In “Frustration in Ferguson” Mr. Blow says beneath the protests over the killing of Michael Brown are deep layers of injustice. In “Why We Fight Wars” Prof. Krugman says conquest doesn’t pay, but political leaders don’t seem to care. Here’s Mr. Blow:
The response to the killing of the unarmed teenager Michael Brown — whom his family called the “gentle giant” — by the Ferguson, Mo., police officer Darren Wilson — who was described by his police chief as “a gentle, quiet man” and “a gentleman” — has been anything but genteel.
There have been passionate but peaceful protests to be sure, but there has also been some violence and looting. Police forces in the town responded with an outlandish military-like presence more befitting Baghdad than suburban Missouri.
There were armored vehicles, flash grenades and a seemingly endless supply of tear gas — much of it Pentagon trickle-down. There were even officers perched atop vehicles, in camouflage and body armor, pointing weapons in the direction of peaceful protesters.
Let me be clear here: Pointing a gun at an innocent person is an act of violence and provocation.
Americans were aghast at the images, and condemnation was swift and bipartisan. The governor put the state’s Highway Patrol in charge of security. Tensions seemed to subside, for a day.
But then on Friday, when releasing the name of the officer who did the shooting, the police chief also released details and images of a robbery purporting to show Brown stealing cigars from a local convenience store and pushing a store employee in the process.
The implication seemed to be that Wilson was looking for the person who committed the convenience store crime when he encountered Brown. But, later in the day, the chief said Wilson didn’t know Brown was a robbery suspect when they encountered each other.
Something seemed off. The police chief’s decision to release the details of the robbery and the images — without releasing an image of Wilson — struck many as perfidious. In a strongly worded statement, Brown’s family and attorneys accused the chief of attempting to assassinate the character of the dead teen.
Some also deemed it an attempt at distraction from the central issue: An officer shot an unarmed teenager who witnesses claim had raised his hands in surrender when at least some of the shots were fired, which the family and its attorneys called “a brutal assassination of his person in broad daylight.”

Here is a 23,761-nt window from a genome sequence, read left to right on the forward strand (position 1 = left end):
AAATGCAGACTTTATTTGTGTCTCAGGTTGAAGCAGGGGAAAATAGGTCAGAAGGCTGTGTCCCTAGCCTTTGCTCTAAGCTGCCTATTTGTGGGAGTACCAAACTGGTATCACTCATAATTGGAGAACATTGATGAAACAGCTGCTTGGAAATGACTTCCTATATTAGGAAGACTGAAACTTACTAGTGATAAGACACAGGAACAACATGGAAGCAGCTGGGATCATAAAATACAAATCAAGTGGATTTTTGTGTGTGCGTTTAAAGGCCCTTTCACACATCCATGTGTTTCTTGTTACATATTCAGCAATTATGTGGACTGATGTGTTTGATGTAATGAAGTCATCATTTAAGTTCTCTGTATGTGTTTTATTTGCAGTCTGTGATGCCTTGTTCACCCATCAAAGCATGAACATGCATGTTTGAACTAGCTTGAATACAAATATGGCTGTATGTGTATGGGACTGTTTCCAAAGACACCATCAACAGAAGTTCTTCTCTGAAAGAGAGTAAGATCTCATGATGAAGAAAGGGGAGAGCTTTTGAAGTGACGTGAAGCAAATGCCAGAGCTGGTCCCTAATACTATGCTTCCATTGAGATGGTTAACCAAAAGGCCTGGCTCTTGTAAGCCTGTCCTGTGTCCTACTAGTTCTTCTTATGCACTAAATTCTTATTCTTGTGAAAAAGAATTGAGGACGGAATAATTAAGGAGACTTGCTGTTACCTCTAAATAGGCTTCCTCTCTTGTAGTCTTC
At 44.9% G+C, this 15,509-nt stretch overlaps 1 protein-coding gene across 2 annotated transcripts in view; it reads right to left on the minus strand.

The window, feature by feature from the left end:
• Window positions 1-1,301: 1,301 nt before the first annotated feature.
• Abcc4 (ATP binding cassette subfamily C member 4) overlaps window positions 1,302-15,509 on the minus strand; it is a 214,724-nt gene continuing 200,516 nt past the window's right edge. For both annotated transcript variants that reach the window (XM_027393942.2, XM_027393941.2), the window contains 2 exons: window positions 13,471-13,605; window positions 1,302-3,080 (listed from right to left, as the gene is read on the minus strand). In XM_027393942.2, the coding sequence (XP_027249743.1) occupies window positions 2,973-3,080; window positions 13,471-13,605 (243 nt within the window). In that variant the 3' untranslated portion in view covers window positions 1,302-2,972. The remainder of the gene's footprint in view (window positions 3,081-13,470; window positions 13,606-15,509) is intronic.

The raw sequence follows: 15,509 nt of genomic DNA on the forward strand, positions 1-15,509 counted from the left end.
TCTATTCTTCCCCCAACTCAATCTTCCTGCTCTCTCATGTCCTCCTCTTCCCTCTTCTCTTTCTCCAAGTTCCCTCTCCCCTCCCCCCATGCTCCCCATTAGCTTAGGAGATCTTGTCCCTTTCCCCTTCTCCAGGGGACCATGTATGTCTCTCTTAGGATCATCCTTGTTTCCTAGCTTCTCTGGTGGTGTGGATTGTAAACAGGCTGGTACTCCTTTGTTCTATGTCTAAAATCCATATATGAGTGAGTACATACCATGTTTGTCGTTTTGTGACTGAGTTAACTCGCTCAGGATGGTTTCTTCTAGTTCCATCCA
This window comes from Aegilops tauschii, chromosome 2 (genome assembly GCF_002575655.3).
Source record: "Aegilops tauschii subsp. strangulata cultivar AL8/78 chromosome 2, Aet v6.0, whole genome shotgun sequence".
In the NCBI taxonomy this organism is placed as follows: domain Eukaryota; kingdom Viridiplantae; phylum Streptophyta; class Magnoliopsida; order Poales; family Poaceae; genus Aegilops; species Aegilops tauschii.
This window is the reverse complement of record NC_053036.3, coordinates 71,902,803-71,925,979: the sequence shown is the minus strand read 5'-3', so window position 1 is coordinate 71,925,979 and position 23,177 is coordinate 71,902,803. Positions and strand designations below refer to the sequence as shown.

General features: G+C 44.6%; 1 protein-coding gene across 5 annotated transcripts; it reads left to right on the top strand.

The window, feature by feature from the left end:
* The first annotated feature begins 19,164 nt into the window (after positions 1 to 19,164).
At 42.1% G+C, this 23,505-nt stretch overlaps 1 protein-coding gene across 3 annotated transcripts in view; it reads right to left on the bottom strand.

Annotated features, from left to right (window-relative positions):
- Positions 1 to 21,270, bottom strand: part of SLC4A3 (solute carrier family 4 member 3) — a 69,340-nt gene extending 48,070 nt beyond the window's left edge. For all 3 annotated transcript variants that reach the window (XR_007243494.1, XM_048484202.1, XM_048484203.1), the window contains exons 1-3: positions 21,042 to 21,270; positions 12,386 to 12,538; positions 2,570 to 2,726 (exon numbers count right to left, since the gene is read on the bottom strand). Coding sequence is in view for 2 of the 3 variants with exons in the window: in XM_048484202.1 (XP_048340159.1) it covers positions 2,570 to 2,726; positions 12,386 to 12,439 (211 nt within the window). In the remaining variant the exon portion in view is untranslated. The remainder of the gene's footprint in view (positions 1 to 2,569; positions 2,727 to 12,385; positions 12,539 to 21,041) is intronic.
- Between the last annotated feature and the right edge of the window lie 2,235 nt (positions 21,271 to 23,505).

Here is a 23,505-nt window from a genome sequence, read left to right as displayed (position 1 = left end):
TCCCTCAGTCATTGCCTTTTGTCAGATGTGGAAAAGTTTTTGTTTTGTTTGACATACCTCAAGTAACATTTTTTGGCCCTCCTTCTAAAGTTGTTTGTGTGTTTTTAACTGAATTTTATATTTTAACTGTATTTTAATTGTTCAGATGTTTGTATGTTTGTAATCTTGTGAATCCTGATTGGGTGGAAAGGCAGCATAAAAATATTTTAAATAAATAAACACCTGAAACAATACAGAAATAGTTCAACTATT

The Justice Department is even investigating whether Brown’s civil rights were violated. This would include the excessive use of force. As the department makes clear, this “does not require that any racial, religious, or other discriminatory motive existed.”
It’s impossible to truly know the chief’s motives for his decision to release the robbery information at the same time as the officer’s name, but the effect was clear: That night, a fragile peace was shattered. There was more looting, although peaceful protesters struggled heroically to block the violent ones.
On Saturday, the governor issued a midnight curfew for the town. A small band of protesters defied it and some were arrested.
The community is struggling to find its way back to normalcy, but it would behoove us to dig a bit deeper into the underlying frustrations that cause a place like Ferguson to erupt in the first place and explore the untenable nature of our normal.
Yes, there are the disturbingly repetitive and eerily similar circumstances of many cases of unarmed black people being killed by police officers. This reinforces black people’s beliefs — supportable by actual data — that blacks are treated less fairly by the police.
But I submit that this is bigger than that. The frustration we see in Ferguson is about not only the present act of perceived injustice but also the calcifying system of inequity — economic, educational, judicial — drawn largely along racial lines.
In 1951, Langston Hughes began his poem “Harlem” with a question: “What happens to a dream deferred?” Today, I must ask: What happens when one desists from dreaming, when the very exercise feels futile?
The discussion about issues in the black community too often revolves around a false choice: systemic racial bias or poor personal choices. In fact, these factors are interwoven like the fingers of clasped hands. People make choices within the context of their circumstances and those circumstances are affected — sometimes severely — by bias.
These biases do material damage as well as help breed a sense of disenfranchisement and despair, which in turn can have a depressive effect on aspiration and motivation. This all feeds back on itself.
If we want to truly address the root of the unrest in Ferguson, we have to ask ourselves how we can break this cycle.
Otherwise, Hughes’s last words of “Harlem,” referring to the dream deferred, will continue to be prophetic: “does it explode?”